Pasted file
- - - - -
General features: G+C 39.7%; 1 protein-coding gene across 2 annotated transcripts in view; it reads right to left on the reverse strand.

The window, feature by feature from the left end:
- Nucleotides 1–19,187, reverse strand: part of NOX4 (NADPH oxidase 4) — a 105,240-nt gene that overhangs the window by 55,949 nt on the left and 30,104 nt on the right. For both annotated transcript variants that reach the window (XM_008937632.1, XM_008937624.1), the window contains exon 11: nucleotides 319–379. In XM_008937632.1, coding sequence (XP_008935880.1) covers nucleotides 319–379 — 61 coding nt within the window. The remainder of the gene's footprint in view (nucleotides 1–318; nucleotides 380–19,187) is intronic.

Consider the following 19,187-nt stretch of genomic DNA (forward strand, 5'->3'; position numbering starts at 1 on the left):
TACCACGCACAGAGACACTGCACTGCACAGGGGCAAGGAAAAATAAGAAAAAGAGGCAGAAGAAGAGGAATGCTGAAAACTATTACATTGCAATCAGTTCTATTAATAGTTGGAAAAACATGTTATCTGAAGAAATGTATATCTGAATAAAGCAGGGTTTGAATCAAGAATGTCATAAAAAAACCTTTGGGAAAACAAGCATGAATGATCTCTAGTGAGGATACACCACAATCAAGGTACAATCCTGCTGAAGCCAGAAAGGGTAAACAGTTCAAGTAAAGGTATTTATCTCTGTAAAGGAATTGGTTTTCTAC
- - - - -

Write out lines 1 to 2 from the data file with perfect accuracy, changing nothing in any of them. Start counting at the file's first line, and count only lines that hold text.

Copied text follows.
General features: G+C 39.7%; 1 protein-coding gene across 2 annotated transcripts in view; it reads right to left on the reverse strand.

The window, feature by feature from the left end: